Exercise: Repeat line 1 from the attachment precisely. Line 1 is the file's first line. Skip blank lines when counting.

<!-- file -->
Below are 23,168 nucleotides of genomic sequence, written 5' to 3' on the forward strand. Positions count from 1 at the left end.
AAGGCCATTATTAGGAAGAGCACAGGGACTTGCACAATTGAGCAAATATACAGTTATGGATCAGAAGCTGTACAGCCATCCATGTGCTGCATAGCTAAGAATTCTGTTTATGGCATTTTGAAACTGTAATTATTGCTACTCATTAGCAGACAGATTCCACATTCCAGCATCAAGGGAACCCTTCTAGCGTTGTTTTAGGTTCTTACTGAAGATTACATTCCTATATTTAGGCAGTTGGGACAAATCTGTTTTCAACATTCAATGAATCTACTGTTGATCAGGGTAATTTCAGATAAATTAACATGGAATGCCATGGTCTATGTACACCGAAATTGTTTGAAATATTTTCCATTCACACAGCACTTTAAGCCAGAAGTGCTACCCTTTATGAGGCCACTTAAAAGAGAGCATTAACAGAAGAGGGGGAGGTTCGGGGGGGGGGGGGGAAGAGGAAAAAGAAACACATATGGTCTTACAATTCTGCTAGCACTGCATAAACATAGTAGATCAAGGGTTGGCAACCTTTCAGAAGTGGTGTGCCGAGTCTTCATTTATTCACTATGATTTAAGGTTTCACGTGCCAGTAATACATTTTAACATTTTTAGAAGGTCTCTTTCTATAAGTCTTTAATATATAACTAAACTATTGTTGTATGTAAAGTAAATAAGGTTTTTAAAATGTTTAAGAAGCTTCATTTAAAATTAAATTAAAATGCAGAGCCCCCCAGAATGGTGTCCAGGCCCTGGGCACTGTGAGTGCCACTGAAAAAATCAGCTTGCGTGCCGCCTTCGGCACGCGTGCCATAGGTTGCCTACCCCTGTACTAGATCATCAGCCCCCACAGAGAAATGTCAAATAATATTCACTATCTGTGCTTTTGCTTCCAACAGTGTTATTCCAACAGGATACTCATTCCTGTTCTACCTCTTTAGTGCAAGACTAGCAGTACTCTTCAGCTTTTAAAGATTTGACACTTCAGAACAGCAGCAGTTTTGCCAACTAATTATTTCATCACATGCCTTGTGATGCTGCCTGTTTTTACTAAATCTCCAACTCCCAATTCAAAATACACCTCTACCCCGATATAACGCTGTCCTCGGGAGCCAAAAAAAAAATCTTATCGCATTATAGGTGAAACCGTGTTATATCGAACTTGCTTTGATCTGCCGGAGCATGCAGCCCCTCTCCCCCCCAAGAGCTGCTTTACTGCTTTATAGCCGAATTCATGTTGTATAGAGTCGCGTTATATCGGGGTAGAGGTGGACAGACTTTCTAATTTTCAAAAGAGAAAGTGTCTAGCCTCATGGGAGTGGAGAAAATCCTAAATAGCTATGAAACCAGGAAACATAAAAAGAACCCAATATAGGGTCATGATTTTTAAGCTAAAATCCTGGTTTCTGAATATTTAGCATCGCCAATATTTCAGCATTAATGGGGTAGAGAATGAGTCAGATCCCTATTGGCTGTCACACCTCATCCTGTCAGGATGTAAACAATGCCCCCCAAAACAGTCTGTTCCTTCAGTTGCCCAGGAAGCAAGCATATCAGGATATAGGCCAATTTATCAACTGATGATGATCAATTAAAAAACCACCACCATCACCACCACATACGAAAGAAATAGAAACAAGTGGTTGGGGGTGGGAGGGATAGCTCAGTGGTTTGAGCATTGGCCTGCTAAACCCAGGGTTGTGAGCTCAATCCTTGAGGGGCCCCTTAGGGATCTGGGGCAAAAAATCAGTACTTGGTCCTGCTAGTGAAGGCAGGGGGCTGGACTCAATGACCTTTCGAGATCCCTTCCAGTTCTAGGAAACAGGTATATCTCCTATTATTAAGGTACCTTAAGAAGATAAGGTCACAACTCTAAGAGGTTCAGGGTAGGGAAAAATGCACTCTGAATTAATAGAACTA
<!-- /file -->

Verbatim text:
Below are 23,168 nucleotides of genomic sequence, written 5' to 3' on the forward strand. Positions count from 1 at the left end.